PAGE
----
Obviously, the Canadian government will take a healthy cut of the action and use that money for social programs.
What Are Canadians Betting On?
We know that you can’t walk into a sportsbook in Canada and bet on a single game. We also know the Canadians are betting billions annually on sports offshore.
The first question that fact raises for me is simple. What are Canadians betting on?
The truth is Canadians bet on the same sports as U.S. gamblers. Still, in terms of popularity, the 2 are very different. Let’s take a look at the breakdown of what sport is bet on the most.
Canada eats, sleeps, and breathes hockey. Most Canadians are introduced to the great stick and puck as early as they can stand. I’ve heard interviews of players who were on skates before they could walk.
I don’t know how much truth there is in that. If you know how passionate hockey fans are in Canada, it sounds plausible.
The NHL provides an 82 game regular season plus playoffs. This means there is at least one game every night from October to April. Then the Stanley Cup Playoffs start-up and the real action starts.
Playoff hockey is among the most entertaining sports viewing available, even for the novice hockey fan.
It shouldn’t come as much of a surprise that the NFL betting holds a significant stake in the hearts, minds, and wallets of sports bettors in Canada. The league is among the most popular in the world. Plenty of action every Sunday means those who bet on sports can spend an entire day watching their picks.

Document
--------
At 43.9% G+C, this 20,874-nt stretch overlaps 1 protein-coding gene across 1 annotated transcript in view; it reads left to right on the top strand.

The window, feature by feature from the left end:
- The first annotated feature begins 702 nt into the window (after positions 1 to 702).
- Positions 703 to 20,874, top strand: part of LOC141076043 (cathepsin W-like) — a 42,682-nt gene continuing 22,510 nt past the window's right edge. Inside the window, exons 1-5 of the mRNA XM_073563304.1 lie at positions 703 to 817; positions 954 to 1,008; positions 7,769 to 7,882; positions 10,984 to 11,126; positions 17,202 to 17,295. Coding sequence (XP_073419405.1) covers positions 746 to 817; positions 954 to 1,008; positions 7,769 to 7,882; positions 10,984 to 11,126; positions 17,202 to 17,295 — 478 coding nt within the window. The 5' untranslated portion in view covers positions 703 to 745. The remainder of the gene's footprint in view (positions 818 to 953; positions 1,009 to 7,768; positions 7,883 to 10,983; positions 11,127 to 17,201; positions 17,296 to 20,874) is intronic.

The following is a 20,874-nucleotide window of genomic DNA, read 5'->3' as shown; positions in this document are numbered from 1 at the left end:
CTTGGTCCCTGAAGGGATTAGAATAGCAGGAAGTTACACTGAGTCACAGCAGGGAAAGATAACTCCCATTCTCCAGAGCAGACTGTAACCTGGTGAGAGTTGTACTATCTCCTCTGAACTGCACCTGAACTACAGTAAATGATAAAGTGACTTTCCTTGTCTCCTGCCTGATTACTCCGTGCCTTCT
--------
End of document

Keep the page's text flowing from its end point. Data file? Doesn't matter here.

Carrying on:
The CFL may seem strange to sports bettors in the U.S., but Canadians are very familiar with the league. Die-hard fans will lay multiple bets on the league every week.
Did you know that James Naismith was Canadian?
That’s right, the man that invented the game was from the Great White North. Canadians love their basketball, and recently their fire for the game has only intensified.
Once the beautiful summers finally arrive in Canada, baseball replaces hockey as the sport du jour.
The success of the Toronto Blue Jays translated to a massive bump in the sport’s popularity in the 1990s. Recent playoff appearances have solidified baseball betting as one of the top sports for Canadian bettors.
I posed the question of “Can you bet on sports in Canada?”
The answer is a definite yes. The waters are muddied by the legalities of the sports betting scene in Canada. You can bet on sports, but not on single games unless you use an offshore sportsbook.
I’ll close with this and let you decide for yourself. Not a single sports bettor has ever faced prosecution for betting on sports in Canada.
Michael Stevens has been researching and writing topics involving the gambling industry for well over a decade now and is considered an expert on all things casino and sports betting. Michael has been writing for GamblingSites.org since early 2016. ...